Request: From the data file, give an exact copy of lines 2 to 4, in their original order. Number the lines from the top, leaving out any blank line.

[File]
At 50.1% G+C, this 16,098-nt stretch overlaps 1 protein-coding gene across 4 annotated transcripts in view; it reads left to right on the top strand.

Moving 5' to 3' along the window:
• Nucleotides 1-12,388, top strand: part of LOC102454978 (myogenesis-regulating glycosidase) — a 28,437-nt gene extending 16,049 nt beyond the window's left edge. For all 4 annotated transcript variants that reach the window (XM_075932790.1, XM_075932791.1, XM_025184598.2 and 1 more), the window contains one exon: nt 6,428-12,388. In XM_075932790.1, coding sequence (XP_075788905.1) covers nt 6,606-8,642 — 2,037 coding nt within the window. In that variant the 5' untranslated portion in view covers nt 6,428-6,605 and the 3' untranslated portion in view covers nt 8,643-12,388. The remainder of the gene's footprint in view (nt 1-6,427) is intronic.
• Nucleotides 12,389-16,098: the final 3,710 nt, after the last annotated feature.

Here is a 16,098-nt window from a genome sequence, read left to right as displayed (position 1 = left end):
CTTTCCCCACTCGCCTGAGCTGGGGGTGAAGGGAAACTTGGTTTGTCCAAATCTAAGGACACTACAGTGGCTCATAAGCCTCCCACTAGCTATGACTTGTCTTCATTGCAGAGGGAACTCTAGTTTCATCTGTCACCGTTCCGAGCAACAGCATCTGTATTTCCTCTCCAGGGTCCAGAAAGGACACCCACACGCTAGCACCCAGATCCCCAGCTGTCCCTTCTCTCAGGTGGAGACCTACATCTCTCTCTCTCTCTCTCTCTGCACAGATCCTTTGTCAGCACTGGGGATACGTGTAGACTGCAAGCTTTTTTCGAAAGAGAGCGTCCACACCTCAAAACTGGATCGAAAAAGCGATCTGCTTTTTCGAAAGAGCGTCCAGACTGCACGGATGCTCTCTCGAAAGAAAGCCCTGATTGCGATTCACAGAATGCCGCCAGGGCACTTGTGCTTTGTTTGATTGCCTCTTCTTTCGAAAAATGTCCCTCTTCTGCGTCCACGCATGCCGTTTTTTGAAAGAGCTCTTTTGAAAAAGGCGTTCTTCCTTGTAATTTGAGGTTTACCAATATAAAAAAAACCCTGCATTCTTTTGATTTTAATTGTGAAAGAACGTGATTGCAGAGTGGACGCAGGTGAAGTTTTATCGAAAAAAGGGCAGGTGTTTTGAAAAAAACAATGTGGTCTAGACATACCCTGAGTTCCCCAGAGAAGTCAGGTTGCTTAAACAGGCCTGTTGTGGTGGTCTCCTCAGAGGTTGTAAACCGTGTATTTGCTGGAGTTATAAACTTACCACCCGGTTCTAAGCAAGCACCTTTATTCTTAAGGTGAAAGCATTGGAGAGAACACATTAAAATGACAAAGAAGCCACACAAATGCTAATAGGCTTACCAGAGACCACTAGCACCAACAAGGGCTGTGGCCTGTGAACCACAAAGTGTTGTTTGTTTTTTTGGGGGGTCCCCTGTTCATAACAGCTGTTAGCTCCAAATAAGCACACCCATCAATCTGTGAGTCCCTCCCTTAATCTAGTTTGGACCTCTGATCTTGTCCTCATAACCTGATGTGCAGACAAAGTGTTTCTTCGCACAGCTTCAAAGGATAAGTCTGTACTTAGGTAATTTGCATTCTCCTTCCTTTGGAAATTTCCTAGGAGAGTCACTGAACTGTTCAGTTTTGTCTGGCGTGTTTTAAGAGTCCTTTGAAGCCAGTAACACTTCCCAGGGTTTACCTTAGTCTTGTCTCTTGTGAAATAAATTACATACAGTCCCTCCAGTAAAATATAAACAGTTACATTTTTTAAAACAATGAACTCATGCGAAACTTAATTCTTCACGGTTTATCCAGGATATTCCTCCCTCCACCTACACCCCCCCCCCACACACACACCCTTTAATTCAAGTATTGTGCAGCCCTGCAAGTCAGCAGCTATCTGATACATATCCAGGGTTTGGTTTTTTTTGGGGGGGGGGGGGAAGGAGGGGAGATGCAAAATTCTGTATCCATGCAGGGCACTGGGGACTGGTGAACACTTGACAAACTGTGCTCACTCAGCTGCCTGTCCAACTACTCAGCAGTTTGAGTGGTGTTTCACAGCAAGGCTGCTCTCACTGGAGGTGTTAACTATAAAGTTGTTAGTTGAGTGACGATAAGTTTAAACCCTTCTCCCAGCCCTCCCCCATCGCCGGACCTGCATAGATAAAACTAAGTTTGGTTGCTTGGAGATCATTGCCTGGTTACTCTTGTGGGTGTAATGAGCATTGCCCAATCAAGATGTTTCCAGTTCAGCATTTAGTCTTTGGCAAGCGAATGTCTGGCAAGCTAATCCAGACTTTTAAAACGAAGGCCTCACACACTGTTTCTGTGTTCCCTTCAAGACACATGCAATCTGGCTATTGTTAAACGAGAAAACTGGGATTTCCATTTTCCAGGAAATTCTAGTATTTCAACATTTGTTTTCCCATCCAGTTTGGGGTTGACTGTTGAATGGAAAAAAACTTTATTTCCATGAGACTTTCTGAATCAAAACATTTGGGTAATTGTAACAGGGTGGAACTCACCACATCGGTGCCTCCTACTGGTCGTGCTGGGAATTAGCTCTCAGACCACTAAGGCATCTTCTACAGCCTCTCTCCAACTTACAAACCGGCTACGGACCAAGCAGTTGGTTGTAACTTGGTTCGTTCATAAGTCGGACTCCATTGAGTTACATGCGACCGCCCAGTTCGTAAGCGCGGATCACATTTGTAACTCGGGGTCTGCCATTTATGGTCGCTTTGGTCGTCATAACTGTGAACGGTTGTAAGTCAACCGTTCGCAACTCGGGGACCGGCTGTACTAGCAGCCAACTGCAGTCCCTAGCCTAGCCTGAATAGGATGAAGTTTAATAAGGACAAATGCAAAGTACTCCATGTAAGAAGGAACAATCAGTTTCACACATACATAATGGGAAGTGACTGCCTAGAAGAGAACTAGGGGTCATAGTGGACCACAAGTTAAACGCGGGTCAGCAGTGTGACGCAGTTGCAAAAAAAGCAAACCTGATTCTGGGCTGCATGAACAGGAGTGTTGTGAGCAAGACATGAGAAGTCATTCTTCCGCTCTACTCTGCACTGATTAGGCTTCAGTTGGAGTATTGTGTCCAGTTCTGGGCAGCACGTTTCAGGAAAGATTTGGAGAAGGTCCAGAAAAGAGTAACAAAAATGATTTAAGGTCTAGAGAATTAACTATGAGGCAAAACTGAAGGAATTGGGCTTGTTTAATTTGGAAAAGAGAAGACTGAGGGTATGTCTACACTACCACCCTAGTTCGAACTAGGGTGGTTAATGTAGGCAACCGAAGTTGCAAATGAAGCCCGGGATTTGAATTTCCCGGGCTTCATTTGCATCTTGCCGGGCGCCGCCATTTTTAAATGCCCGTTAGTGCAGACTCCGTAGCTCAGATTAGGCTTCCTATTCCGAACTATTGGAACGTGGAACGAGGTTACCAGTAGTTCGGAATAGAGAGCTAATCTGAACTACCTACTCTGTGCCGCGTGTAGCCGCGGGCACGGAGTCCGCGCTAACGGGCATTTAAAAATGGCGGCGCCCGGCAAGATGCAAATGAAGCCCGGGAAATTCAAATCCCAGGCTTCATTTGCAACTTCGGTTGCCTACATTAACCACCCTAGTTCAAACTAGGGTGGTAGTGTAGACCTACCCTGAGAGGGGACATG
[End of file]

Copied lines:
Moving 5' to 3' along the window:
• Nucleotides 1-12,388, top strand: part of LOC102454978 (myogenesis-regulating glycosidase) — a 28,437-nt gene extending 16,049 nt beyond the window's left edge. For all 4 annotated transcript variants that reach the window (XM_075932790.1, XM_075932791.1, XM_025184598.2 and 1 more), the window contains one exon: nt 6,428-12,388. In XM_075932790.1, coding sequence (XP_075788905.1) covers nt 6,606-8,642 — 2,037 coding nt within the window. In that variant the 5' untranslated portion in view covers nt 6,428-6,605 and the 3' untranslated portion in view covers nt 8,643-12,388. The remainder of the gene's footprint in view (nt 1-6,427) is intronic.
• Nucleotides 12,389-16,098: the final 3,710 nt, after the last annotated feature.